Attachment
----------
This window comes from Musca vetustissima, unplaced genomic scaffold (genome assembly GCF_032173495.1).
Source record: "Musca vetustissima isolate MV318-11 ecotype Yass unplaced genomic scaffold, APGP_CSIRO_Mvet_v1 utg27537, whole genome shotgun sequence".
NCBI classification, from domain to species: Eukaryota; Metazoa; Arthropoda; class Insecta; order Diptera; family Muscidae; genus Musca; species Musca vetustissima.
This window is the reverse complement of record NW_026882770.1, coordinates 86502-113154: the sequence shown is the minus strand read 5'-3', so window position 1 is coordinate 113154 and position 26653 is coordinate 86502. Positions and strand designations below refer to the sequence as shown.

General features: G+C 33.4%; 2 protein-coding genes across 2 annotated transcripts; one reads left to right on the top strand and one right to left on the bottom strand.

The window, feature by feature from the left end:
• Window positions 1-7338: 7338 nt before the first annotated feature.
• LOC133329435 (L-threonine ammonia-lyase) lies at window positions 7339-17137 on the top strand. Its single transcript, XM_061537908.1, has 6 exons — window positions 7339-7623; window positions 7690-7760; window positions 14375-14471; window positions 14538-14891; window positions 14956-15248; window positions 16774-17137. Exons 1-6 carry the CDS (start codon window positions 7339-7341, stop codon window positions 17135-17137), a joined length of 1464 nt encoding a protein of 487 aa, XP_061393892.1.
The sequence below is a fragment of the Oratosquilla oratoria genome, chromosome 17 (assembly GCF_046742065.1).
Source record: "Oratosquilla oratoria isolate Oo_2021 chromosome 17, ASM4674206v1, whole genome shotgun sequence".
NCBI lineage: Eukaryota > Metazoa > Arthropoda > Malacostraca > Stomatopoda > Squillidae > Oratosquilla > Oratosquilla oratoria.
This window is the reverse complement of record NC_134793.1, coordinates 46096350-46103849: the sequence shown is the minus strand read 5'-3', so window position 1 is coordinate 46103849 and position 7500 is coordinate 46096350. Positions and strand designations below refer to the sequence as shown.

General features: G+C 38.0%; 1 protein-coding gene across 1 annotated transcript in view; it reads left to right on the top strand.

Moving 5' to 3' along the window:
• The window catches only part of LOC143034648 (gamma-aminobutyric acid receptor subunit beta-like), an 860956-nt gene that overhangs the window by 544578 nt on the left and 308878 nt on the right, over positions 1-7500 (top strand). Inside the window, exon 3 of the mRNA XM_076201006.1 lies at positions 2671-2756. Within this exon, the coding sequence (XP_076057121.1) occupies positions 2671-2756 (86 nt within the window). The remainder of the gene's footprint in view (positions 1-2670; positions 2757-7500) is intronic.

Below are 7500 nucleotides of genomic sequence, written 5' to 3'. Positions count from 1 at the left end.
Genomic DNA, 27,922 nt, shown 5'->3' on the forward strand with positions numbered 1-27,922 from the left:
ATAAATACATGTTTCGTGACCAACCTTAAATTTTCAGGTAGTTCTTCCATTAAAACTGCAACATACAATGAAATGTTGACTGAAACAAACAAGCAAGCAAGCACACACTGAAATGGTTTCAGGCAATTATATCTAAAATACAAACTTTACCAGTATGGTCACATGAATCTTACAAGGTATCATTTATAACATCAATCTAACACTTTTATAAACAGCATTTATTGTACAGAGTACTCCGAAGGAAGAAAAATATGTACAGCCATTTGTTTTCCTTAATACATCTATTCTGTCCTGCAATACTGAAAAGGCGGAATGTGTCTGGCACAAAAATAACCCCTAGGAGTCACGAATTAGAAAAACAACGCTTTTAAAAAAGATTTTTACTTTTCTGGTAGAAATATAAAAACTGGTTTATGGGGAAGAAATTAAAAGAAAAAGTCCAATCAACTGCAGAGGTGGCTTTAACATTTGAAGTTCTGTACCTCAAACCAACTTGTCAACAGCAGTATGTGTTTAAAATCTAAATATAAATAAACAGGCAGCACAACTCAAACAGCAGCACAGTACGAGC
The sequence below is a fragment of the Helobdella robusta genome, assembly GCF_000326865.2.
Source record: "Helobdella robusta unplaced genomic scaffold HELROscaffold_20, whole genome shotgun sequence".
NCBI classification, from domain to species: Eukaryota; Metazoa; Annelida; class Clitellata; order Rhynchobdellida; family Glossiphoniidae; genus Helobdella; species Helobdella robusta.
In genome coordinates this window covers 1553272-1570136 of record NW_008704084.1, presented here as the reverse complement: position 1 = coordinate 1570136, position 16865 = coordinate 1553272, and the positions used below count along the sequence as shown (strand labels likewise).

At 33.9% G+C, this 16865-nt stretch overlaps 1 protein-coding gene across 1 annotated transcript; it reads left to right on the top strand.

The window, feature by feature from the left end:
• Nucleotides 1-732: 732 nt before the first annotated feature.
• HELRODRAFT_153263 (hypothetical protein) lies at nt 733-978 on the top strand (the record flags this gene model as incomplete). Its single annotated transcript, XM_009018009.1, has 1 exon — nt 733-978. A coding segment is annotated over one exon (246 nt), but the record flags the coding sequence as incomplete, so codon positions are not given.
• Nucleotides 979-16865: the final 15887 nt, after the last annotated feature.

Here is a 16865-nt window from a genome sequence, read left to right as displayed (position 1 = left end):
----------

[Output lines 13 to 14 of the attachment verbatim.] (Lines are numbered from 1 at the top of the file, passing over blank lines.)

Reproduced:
General features: G+C 38.0%; 1 protein-coding gene across 1 annotated transcript in view; it reads left to right on the top strand.

Moving 5' to 3' along the window: